In fact, the package of measures should improve working conditions for Brummi's European drivers. But one thing is really wrong …
EU transport ministers decided Monday that drivers are not always allowed to sleep in their taxis. This is to encourage transporters to pay for accommodation for their drivers.
Austrian Transport Minister Norbert Hofer spoke at a press conference about an "absolute ban on cabin sleep". However, a spokeswoman made it clear that this was only for weekly rest, not for the night after a regular shift.
The regular weekly rest must be 45 consecutive hours. As a result, logistics companies face enormous costs that are passed on to consumers and many hotels are needed near highways.
In particular, the Western European countries have been complaining for some time that social transport and unfair competition prevailed in the transport sector. France, Austria, Belgium, Denmark, Italy, Luxembourg, Norway and Sweden joined forces with Germany last year to deal with it.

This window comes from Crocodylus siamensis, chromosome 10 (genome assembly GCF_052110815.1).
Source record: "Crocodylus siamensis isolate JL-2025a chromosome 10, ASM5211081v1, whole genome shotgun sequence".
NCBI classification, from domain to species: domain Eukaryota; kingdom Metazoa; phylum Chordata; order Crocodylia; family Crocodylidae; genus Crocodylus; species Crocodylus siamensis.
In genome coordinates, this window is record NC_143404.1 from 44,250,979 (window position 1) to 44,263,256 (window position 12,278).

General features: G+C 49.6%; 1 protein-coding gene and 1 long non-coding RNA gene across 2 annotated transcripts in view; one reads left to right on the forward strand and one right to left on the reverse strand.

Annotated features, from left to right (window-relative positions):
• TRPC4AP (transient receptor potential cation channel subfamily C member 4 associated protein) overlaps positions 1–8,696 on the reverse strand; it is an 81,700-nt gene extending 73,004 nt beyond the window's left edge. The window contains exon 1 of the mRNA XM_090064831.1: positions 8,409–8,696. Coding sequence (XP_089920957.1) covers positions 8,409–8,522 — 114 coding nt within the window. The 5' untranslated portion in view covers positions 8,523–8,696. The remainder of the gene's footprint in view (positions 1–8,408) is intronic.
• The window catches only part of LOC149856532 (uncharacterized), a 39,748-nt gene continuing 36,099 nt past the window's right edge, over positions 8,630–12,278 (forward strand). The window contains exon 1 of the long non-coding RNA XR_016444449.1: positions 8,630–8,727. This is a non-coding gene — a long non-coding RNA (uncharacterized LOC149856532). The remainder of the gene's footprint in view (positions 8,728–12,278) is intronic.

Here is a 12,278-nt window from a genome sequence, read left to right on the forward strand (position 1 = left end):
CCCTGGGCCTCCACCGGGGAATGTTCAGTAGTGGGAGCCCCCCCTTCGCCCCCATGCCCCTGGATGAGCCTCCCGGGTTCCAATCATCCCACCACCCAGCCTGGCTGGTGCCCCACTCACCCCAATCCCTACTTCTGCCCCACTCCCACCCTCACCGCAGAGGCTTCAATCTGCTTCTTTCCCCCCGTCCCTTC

It was also criticized that sometimes drivers had to complete tour weeks without returning home. According to the Minister of Transport's decision, motorists are now allowed to travel to Europe for up to four weeks at a time.
Another key point of the Brummi package: equal pay should apply to equal work in the same place, said Austrian Transport Minister Norbert Hofer in Brussels. Austria currently holds the presidency of the member states of the EU. The decision is aimed at making wage dumping more difficult.
Measure against crowded rest areas
Overall, the living and working conditions of around two million drivers in Europe would improve, said Hofer. Complaints on crowded motorways are therefore also to be eliminated.
▶ ︎ Since there are too few truck parking spaces on German motorways, Brummi drivers also park at the entrances or on the side lanes of motorways. It often opens!
The amendments still need to be agreed with the European Parliament before they can enter into force.